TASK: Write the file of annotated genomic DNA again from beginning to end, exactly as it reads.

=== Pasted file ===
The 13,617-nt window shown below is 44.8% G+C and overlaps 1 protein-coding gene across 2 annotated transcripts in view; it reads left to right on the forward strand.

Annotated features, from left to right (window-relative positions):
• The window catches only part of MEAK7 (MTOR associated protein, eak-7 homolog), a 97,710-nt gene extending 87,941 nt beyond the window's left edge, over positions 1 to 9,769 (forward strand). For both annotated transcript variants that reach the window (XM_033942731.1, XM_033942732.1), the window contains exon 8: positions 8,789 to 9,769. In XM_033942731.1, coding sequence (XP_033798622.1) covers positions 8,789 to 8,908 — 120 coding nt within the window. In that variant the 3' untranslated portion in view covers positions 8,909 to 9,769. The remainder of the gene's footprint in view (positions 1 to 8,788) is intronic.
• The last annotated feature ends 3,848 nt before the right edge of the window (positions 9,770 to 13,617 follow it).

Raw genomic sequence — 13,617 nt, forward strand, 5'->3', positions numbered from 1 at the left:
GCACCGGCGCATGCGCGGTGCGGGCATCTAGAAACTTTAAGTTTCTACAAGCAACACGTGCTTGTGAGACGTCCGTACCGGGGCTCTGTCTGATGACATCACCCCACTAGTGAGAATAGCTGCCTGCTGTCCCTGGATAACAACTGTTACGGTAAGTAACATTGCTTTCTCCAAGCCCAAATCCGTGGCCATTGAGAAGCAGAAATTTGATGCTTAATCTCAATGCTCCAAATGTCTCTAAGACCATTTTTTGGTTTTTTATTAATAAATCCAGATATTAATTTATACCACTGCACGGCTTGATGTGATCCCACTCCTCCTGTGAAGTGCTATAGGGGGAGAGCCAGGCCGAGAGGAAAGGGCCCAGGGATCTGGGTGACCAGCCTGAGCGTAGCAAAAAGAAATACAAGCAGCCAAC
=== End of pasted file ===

The 13,617-nt window shown below is 44.8% G+C and overlaps 1 protein-coding gene across 2 annotated transcripts in view; it reads left to right on the forward strand.

Annotated features, from left to right (window-relative positions):
• The window catches only part of MEAK7 (MTOR associated protein, eak-7 homolog), a 97,710-nt gene extending 87,941 nt beyond the window's left edge, over positions 1 to 9,769 (forward strand). For both annotated transcript variants that reach the window (XM_033942731.1, XM_033942732.1), the window contains exon 8: positions 8,789 to 9,769. In XM_033942731.1, coding sequence (XP_033798622.1) covers positions 8,789 to 8,908 — 120 coding nt within the window. In that variant the 3' untranslated portion in view covers positions 8,909 to 9,769. The remainder of the gene's footprint in view (positions 1 to 8,788) is intronic.
• The last annotated feature ends 3,848 nt before the right edge of the window (positions 9,770 to 13,617 follow it).

Raw genomic sequence — 13,617 nt, forward strand, 5'->3', positions numbered from 1 at the left:
GCACCGGCGCATGCGCGGTGCGGGCATCTAGAAACTTTAAGTTTCTACAAGCAACACGTGCTTGTGAGACGTCCGTACCGGGGCTCTGTCTGATGACATCACCCCACTAGTGAGAATAGCTGCCTGCTGTCCCTGGATAACAACTGTTACGGTAAGTAACATTGCTTTCTCCAAGCCCAAATCCGTGGCCATTGAGAAGCAGAAATTTGATGCTTAATCTCAATGCTCCAAATGTCTCTAAGACCATTTTTTGGTTTTTTATTAATAAATCCAGATATTAATTTATACCACTGCACGGCTTGATGTGATCCCACTCCTCCTGTGAAGTGCTATAGGGGGAGAGCCAGGCCGAGAGGAAAGGGCCCAGGGATCTGGGTGACCAGCCTGAGCGTAGCAAAAAGAAATACAAGCAGCCAAC